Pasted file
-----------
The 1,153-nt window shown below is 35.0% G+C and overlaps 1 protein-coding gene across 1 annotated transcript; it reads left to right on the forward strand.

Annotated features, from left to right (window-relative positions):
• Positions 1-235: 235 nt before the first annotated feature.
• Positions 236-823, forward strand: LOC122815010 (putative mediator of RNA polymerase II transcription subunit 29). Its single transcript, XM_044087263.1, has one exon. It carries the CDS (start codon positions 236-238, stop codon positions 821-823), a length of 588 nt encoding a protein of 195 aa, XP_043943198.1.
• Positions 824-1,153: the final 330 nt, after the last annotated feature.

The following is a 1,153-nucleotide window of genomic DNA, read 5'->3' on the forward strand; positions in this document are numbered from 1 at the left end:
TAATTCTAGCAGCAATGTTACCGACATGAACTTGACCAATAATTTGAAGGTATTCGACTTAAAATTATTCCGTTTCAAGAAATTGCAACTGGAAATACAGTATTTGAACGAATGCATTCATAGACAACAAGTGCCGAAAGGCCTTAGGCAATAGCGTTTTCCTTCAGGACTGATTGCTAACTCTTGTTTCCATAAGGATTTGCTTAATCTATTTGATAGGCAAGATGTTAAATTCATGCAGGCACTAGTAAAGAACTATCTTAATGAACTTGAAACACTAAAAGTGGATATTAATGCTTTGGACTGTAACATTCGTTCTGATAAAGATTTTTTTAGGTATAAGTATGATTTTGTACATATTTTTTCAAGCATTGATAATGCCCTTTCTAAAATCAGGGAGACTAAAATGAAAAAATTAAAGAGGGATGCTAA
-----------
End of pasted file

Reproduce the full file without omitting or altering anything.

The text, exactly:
The 1,153-nt window shown below is 35.0% G+C and overlaps 1 protein-coding gene across 1 annotated transcript; it reads left to right on the forward strand.

Annotated features, from left to right (window-relative positions):
• Positions 1-235: 235 nt before the first annotated feature.
• Positions 236-823, forward strand: LOC122815010 (putative mediator of RNA polymerase II transcription subunit 29). Its single transcript, XM_044087263.1, has one exon. It carries the CDS (start codon positions 236-238, stop codon positions 821-823), a length of 588 nt encoding a protein of 195 aa, XP_043943198.1.
• Positions 824-1,153: the final 330 nt, after the last annotated feature.

The following is a 1,153-nucleotide window of genomic DNA, read 5'->3' on the forward strand; positions in this document are numbered from 1 at the left end:
TAATTCTAGCAGCAATGTTACCGACATGAACTTGACCAATAATTTGAAGGTATTCGACTTAAAATTATTCCGTTTCAAGAAATTGCAACTGGAAATACAGTATTTGAACGAATGCATTCATAGACAACAAGTGCCGAAAGGCCTTAGGCAATAGCGTTTTCCTTCAGGACTGATTGCTAACTCTTGTTTCCATAAGGATTTGCTTAATCTATTTGATAGGCAAGATGTTAAATTCATGCAGGCACTAGTAAAGAACTATCTTAATGAACTTGAAACACTAAAAGTGGATATTAATGCTTTGGACTGTAACATTCGTTCTGATAAAGATTTTTTTAGGTATAAGTATGATTTTGTACATATTTTTTCAAGCATTGATAATGCCCTTTCTAAAATCAGGGAGACTAAAATGAAAAAATTAAAGAGGGATGCTAA